Visitors travel from all over to ride an ATV onto the Oceano Dunes or hike at Oso Flaco Lake, but many may never have stopped at a toffee-colored house on Highway 1 in Guadalupe.
In fact, thanks to its annual offerings of after-school programs and classroom instruction, it’s possible that more elementary school-age children have heard of the Guadalupe-Nipomo Dunes Center than the general public, said Doug Jenzen, who became the nonprofit organization’s executive director Jan. 1.
“I’d like to see the Dunes Center grow,” Jenzen said during an interview this week. “I’d like to provide educational services to the entire Central Coast and become more well-known.”
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While children will remain a key focus — the center has served about 50,000 students since 2003 — Jenzen hopes to incorporate more technology, new and updated exhibits and other events to give people a reason to frequent the Dunes Center.
“We’ve placed a renewed emphasis on the Dunes Center itself, to have a place where visitors can come and be a part of the organization and learn more about our environment,” he said.
In the past few months, Jenzen has received one grant to purchase iPads for after-school programs to give children more exposure to technology, and another grant to develop a phone app so people can learn about different areas of the dunes.
He also started a creative-writing class for children to write about nature and hopes to publish their stories into a book that will be sold at the Dunes Center bookstore to support children’s programs.
The Dunes Center became a nonprofit in 1999, about 10 years after the Nature Conservancy, while working on preservation efforts, planted the seeds for a visitors center. The center opened in 1996, and was adopted by the Land Conservancy of San Luis Obispo County two years later before becoming an independent organization.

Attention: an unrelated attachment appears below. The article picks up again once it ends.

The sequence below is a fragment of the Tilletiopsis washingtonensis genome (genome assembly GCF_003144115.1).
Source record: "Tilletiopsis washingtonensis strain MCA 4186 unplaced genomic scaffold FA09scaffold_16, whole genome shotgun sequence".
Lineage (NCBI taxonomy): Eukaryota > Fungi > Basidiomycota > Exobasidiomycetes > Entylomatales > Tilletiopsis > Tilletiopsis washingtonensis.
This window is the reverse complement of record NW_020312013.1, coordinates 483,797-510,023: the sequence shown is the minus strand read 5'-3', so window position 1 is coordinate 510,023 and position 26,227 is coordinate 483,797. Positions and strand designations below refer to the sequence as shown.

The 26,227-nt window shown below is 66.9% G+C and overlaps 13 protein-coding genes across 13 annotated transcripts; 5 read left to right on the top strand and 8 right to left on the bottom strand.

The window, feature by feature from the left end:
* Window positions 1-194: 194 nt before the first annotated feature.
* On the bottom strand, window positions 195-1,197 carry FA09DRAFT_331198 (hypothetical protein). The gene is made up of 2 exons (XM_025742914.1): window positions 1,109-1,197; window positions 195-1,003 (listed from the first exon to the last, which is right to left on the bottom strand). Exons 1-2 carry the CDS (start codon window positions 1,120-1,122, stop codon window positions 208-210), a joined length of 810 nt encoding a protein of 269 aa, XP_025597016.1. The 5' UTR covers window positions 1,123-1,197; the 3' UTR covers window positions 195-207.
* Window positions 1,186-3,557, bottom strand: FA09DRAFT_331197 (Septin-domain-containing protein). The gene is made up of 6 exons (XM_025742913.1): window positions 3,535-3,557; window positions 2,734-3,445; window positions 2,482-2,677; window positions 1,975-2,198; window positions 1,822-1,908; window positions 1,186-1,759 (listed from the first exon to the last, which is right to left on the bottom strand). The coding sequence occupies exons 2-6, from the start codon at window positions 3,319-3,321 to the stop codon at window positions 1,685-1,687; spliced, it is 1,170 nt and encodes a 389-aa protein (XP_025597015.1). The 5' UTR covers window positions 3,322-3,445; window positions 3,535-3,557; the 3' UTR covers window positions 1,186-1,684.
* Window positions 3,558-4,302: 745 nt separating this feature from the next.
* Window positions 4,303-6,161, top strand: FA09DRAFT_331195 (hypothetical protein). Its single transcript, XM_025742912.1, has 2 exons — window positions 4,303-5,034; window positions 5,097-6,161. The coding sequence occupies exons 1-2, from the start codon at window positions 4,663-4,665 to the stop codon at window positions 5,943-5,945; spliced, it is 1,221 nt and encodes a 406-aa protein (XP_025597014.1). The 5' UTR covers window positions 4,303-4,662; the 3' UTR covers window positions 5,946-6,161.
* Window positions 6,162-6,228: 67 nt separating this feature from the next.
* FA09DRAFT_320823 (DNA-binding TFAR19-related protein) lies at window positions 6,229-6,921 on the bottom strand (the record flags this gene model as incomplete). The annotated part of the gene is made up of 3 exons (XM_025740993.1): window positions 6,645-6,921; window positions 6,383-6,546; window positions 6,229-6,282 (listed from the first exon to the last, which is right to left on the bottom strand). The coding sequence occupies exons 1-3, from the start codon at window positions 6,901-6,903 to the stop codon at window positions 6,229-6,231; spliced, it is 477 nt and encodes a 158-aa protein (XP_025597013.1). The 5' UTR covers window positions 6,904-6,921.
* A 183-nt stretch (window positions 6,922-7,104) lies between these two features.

The center promotes conservation and restoration of the Guadalupe-Nipomo Dunes ecosystem, which includes 18 miles of coastline from Pismo Beach to Point Sal.
The Dunes Center houses various exhibits, including massive bones from a gray whale that washed onshore about 10 years ago, and colorful glass containers filled with sand from numerous locations around the globe.
There’s also information about the Dunites — bohemian colonists who lived between Pismo Beach and Oso Flaco in the 1920s and '30s — and tiny trout growing in a fish tank as part of an exhibit about the local watershed set up in collaboration with Central Coast Salmon Enhancement.
The biggest draw to the center, however, is arguably the relics left behind from “The Ten Commandments.” The center houses several pieces of plaster and carved wood from Cecil B. DeMille’s huge movie set built in the Dunes in 1923, as well as small glass bottles that held cough medicine with a high alcohol content — more than likely used by the cast and crew for reasons other than to combat coughing.
Last October, filmmaker Peter Brosnan, who started filming an excavation project of DeMille’s lost city about 30 years ago, returned to the Dunes as a team from San Luis Obispo-based Applied Earthworks excavated a plaster sphinx head that’s the size of a pool table, Jenzen said.
Once restored, it will be placed on display at the Dunes Center, most likely in June.
“I had to measure the doors to make sure it will fit in (the center),” Jenzen said, “and now we’re trying to figure out how to drive it up here from L.A.”
This year’s Central Coast Orchid Show & Sale will include an event benefitting the Dunes Center on Friday. The event will be held at the South County Regional Center, 800 W. Branch St. in Arroyo Grande, from 6:30 to 9:30 p.m. and will feature local wines, live music, a silent auction and awards presentation. Tickets are $40; go to www.dunescenter.org or call 929-5749 or 801-6850. The show continues Saturday and Sunday at the same location (admission is $5, children 12 and under are free). The Dunes Center will have a booth at the event for the public to learn more about its programs and events.